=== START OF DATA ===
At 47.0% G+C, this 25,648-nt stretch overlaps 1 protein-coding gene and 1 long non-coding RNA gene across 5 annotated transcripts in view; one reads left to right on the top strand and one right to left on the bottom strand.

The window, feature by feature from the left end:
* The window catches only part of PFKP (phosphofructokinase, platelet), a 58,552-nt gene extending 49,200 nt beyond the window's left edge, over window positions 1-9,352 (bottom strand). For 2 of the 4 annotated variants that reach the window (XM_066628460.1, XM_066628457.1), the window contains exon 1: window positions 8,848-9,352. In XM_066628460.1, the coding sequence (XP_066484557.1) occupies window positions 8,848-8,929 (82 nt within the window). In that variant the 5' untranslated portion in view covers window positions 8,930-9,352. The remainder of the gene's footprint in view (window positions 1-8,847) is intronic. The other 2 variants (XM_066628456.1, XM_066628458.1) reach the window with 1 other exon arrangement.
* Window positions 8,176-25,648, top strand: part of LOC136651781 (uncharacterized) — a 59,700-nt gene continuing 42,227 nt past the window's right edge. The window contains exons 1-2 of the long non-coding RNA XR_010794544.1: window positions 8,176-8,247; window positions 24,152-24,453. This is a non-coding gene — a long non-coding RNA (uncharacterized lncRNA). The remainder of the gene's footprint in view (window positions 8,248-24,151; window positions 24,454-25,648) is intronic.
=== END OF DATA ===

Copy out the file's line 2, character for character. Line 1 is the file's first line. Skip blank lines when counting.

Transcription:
The window, feature by feature from the left end: